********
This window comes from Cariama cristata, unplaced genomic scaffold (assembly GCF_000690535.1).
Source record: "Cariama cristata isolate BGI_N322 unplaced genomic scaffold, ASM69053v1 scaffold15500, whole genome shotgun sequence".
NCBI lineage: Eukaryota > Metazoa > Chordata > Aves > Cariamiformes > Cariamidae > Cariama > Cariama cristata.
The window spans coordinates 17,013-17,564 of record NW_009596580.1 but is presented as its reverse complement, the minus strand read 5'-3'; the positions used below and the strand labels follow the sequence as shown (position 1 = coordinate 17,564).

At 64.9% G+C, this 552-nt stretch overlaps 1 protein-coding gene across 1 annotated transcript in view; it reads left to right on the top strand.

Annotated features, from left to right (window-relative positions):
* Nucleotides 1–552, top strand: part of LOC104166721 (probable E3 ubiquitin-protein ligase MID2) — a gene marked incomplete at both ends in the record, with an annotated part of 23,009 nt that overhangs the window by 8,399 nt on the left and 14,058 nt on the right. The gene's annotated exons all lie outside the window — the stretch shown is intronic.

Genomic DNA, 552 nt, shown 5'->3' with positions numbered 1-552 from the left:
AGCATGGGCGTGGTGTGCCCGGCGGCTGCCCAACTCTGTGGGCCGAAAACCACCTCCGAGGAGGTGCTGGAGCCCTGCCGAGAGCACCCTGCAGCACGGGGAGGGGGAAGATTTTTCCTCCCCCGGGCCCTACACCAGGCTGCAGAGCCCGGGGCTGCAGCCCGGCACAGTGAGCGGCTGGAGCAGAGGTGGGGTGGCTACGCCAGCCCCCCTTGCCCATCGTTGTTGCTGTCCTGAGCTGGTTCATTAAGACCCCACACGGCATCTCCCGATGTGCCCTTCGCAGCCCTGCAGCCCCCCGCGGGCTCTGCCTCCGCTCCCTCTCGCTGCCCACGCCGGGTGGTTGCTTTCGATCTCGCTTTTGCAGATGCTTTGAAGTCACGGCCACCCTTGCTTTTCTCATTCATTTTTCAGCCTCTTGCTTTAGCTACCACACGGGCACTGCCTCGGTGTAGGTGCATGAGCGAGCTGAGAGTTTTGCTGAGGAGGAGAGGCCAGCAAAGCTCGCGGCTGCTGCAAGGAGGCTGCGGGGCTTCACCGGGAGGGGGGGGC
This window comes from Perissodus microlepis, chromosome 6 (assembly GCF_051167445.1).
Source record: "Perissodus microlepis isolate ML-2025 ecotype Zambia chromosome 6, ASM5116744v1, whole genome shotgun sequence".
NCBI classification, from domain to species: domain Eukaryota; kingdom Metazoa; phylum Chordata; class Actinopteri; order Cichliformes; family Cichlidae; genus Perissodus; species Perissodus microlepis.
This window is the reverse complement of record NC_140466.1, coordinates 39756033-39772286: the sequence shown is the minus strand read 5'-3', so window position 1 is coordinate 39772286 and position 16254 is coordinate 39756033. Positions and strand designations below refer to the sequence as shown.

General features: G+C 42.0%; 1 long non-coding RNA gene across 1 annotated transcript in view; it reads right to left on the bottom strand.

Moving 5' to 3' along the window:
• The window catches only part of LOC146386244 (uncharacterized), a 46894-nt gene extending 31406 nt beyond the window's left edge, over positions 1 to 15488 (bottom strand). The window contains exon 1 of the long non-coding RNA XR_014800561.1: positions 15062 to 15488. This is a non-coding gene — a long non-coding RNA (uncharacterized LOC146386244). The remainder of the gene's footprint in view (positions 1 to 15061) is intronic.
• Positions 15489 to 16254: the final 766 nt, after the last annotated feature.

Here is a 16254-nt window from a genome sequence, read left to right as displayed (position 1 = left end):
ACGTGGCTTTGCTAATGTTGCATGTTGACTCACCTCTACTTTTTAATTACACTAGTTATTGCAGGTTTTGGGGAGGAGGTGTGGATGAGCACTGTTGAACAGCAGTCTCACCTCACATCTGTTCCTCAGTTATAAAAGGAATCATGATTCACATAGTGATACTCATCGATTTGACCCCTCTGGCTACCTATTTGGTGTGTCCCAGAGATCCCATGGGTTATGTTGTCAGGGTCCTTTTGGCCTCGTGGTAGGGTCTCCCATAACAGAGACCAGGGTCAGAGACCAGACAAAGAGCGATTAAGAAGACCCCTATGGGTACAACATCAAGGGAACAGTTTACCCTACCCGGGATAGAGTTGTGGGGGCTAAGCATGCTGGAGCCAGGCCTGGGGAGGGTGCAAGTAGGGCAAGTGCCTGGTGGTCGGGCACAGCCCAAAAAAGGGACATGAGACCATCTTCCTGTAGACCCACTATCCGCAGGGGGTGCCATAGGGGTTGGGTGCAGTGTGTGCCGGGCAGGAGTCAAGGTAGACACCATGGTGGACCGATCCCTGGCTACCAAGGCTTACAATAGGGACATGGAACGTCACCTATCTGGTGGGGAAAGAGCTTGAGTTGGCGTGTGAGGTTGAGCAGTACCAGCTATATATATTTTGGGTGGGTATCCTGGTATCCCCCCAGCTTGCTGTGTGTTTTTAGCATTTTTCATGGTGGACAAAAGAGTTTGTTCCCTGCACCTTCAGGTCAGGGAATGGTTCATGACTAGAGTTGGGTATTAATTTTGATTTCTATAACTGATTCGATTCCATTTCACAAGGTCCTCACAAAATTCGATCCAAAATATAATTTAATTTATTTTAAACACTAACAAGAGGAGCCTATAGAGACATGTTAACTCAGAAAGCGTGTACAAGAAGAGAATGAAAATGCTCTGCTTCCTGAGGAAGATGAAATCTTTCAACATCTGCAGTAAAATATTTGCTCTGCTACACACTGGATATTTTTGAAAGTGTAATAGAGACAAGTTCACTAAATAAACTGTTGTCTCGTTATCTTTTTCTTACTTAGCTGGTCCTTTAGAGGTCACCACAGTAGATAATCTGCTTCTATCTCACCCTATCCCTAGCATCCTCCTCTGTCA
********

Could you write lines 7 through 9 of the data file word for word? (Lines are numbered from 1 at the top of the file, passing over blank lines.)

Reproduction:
* Nucleotides 1–552, top strand: part of LOC104166721 (probable E3 ubiquitin-protein ligase MID2) — a gene marked incomplete at both ends in the record, with an annotated part of 23,009 nt that overhangs the window by 8,399 nt on the left and 14,058 nt on the right. The gene's annotated exons all lie outside the window — the stretch shown is intronic.

Genomic DNA, 552 nt, shown 5'->3' with positions numbered 1-552 from the left:
AGCATGGGCGTGGTGTGCCCGGCGGCTGCCCAACTCTGTGGGCCGAAAACCACCTCCGAGGAGGTGCTGGAGCCCTGCCGAGAGCACCCTGCAGCACGGGGAGGGGGAAGATTTTTCCTCCCCCGGGCCCTACACCAGGCTGCAGAGCCCGGGGCTGCAGCCCGGCACAGTGAGCGGCTGGAGCAGAGGTGGGGTGGCTACGCCAGCCCCCCTTGCCCATCGTTGTTGCTGTCCTGAGCTGGTTCATTAAGACCCCACACGGCATCTCCCGATGTGCCCTTCGCAGCCCTGCAGCCCCCCGCGGGCTCTGCCTCCGCTCCCTCTCGCTGCCCACGCCGGGTGGTTGCTTTCGATCTCGCTTTTGCAGATGCTTTGAAGTCACGGCCACCCTTGCTTTTCTCATTCATTTTTCAGCCTCTTGCTTTAGCTACCACACGGGCACTGCCTCGGTGTAGGTGCATGAGCGAGCTGAGAGTTTTGCTGAGGAGGAGAGGCCAGCAAAGCTCGCGGCTGCTGCAAGGAGGCTGCGGGGCTTCACCGGGAGGGGGGGGC